The cover of Uriah Heep’s “…Very ‘Eavy, Very ‘Umble” still gives me the creeps, 51 years after the LP was released. The photo is of David Byron, the lead singer of Uriah Heep, with his face covered in cobwebs. Eek, this really scares me. The cover reminds me of the haunted house at the fair and my dominant niece from back in the day. But more on that later.
Whether the cover has a deeper meaning or is just a pretty (..) picture I haven’t been able to figure out. “Very ‘Eavy…” is Uriah Heep’s first album. Organist Ken Hensley himself makes a connection on the inside of the cover with the group’s inexperience and the title.
Uriah Heep quickly grew into a top-notch band in the seventies, ranking amongst such peers as Deep Purple and Led Zeppelin. David Byron had a voice that was as good as that of the lead singer of Deep Purple (Ian Gillan) or that of Robert Plant of Led Zeppelin. The beautiful organ sounds of Ken Hensley are also worth mentioning. Rock music with a progressive touch. (The name Uriah Heep is taken from the bookkeeper’s name from the book David Copperfield by the well-known English writer Charles Dickens. He behaves, like his mother, very submissive and humble, which he always emphasizes when he says something.)
The original line-up did not last long. Its heyday was from 1970 to 1976. David Byron was no match for the success. He felt like a rock star 24/7, with the accompanying alcohol abuse. Bassist Gary Thain suffered an electric shock during a live show and as a consequence suffered paralysis of the arm. He was replaced by John Wetton, of King Crimson fame. Thain overdosed on heroin and died in 1975. Byron drank himself to death and died in 1985 at the age of 38. He had long since been kicked out of the band. The performance at Pinkpop in 1976 was one of Byron’s last appearances with Uriah Heep. Not a story that makes you happy. Nevertheless… Uriah Heep still exists, albeit in a varying line-up. The band still performs and regularly visits De Boerderij. A highlight every time round.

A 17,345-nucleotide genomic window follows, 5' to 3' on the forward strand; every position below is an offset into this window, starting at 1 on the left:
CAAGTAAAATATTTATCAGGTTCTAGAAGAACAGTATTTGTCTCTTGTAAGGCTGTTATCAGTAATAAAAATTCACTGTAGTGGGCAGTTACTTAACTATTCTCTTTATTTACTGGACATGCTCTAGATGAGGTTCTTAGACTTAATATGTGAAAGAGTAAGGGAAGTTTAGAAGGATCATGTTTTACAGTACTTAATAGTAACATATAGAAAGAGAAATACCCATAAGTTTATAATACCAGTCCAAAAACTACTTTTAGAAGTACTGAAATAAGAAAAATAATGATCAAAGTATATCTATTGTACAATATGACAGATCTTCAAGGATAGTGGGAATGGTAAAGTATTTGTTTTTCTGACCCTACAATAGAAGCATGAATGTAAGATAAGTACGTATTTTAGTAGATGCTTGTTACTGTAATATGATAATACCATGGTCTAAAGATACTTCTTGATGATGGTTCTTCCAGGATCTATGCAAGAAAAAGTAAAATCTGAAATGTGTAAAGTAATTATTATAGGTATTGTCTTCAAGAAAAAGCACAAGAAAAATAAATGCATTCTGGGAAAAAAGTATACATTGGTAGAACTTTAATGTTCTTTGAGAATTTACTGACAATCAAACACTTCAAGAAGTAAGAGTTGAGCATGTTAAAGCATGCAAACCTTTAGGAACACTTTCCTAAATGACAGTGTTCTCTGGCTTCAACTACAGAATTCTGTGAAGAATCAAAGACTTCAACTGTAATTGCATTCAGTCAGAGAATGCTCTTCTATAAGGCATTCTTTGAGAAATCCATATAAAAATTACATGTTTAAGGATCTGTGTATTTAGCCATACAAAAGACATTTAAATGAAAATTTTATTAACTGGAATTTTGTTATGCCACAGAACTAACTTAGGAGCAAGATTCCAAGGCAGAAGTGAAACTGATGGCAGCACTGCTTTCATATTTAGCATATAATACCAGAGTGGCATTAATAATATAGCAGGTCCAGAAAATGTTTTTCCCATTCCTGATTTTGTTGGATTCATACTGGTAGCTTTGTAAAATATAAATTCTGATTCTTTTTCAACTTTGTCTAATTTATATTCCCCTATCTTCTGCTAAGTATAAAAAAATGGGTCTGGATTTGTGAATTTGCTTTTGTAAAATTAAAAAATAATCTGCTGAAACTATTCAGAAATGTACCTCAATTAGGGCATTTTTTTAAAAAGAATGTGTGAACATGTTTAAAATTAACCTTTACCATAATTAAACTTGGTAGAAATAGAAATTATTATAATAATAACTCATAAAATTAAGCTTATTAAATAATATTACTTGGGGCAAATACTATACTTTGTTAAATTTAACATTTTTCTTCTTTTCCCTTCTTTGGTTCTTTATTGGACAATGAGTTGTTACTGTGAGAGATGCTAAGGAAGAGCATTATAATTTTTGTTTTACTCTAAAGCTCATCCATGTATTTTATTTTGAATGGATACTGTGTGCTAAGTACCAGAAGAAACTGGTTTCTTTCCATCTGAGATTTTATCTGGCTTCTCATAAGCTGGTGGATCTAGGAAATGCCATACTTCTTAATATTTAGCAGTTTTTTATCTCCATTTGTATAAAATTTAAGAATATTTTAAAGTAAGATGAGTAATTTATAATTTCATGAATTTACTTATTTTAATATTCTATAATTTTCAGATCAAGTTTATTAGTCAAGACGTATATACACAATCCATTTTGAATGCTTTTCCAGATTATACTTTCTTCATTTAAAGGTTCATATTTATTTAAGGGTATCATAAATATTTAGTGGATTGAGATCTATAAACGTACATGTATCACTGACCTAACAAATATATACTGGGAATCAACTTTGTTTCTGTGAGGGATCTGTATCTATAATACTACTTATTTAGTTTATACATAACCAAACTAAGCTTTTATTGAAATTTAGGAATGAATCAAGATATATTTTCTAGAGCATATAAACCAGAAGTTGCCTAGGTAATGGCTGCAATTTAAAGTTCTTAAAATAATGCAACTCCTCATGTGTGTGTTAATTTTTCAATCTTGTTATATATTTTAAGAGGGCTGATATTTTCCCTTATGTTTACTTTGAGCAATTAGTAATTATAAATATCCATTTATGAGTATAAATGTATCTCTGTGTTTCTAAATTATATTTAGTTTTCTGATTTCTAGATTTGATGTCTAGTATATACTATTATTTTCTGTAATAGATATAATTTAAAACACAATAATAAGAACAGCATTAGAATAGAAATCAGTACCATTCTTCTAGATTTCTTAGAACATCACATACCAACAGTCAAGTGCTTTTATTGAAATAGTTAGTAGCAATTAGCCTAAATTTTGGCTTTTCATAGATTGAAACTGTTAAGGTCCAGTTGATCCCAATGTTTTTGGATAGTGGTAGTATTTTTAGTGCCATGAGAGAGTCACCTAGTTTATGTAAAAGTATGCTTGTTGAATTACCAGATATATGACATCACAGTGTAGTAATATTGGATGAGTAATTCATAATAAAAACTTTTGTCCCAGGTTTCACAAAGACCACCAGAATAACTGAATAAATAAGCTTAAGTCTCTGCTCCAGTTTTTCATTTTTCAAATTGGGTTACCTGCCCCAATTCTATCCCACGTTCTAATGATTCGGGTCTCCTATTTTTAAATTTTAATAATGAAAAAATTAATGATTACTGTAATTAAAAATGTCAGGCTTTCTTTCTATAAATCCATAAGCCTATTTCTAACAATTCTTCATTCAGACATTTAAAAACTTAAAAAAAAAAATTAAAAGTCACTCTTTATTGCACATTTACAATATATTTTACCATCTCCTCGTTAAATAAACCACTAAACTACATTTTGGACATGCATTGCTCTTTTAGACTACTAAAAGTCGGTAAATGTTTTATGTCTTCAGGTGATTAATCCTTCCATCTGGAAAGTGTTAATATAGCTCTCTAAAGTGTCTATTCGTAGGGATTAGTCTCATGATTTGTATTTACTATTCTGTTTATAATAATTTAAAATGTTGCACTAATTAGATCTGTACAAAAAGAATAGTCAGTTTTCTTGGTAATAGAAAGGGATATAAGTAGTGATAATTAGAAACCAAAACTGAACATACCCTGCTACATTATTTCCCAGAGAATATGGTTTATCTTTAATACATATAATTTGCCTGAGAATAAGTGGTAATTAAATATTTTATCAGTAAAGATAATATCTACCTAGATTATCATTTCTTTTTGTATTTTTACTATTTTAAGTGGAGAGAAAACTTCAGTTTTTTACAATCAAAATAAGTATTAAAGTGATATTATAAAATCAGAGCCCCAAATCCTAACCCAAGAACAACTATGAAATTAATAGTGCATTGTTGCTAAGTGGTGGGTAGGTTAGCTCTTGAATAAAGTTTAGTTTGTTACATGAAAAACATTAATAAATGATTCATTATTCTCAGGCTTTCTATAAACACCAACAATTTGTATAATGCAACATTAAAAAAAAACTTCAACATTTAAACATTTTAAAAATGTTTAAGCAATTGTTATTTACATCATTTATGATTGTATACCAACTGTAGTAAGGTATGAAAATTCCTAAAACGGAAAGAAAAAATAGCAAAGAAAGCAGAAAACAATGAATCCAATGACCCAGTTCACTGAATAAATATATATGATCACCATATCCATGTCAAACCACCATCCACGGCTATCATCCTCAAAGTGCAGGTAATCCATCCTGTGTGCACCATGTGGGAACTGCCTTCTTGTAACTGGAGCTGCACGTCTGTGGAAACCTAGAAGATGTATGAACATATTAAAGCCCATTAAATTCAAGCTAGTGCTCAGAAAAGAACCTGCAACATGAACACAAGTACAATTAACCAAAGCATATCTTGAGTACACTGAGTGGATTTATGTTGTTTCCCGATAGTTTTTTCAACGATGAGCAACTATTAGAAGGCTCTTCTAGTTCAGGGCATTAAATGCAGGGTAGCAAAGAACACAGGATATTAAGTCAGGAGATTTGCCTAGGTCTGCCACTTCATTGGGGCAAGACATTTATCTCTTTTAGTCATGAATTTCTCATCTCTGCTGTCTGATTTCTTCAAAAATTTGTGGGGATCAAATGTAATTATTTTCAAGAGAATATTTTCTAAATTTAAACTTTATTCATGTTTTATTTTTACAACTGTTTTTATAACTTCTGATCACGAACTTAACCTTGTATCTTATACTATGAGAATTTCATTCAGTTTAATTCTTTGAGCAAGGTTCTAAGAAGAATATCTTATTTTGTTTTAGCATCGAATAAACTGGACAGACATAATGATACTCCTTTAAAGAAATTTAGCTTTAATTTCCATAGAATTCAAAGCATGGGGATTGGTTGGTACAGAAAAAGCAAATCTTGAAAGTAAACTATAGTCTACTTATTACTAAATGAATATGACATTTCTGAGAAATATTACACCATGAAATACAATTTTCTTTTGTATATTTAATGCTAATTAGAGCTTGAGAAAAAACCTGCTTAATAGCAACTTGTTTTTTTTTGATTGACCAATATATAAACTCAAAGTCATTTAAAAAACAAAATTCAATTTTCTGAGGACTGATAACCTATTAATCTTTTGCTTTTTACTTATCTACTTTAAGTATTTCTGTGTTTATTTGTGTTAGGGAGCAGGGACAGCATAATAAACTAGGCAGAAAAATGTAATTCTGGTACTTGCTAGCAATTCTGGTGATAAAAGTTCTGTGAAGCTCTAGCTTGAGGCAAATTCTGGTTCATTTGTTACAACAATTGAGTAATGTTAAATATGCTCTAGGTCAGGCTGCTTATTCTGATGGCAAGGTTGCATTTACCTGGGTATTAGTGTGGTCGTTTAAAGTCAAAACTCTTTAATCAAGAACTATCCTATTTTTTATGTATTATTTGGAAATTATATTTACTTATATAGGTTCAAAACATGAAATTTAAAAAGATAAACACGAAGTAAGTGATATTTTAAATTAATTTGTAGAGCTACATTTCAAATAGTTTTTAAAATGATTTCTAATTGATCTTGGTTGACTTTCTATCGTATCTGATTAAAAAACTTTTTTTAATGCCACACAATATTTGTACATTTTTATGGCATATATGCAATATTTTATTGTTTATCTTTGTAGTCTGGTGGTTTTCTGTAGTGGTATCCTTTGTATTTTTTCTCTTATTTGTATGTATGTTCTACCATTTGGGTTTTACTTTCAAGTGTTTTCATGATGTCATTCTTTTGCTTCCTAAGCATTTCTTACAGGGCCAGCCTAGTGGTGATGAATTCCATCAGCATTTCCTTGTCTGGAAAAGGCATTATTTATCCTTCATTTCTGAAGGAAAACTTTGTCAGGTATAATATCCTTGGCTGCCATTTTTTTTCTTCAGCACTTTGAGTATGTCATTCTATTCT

Uriah Heep’s album covers from the 1970s are all brilliant. Take for instance “Look at yourself” with a piece of aluminum foil as a mirror. Or “Demons and Wizards” with a drawing by Roger Dean, who is best known for his Yes covers. But for me this cover for “Very ‘Eavy…, Very ‘Umble” beats everything. The cover easily takes me back fifty years. I was dragged to the fair by my 13 year old niece. She was already something of a megalomaniac at the time. I’d always avoided the haunted house, but she wanted to go there, so I went. It felt like I had no choice. I was pushed into a cramped cart with my niece sitting next to me. She smiled, with a mean streak, at least in my memory. The cart went up slowly, through a swinging door, and then… scary noises, glowing skeletons, rats, smoke. And in the end David Byron throwing a spider web in your face. It all lasted just three minutes, but I was on the verge of tears. I looked down carefully to make sure I didn’t pee my pants. My niece burst out laughing. “What a whimp you are. You’ll never amount to anything,” she said. She has been divorced three times now. Too dominant for men. And addicted to alcohol. But she has made sure that every time I deal with a dominant woman, at night I dream of David Byron and his cobwebs.
By Gerrit-Jan Vrielink
Translation Alex Driessen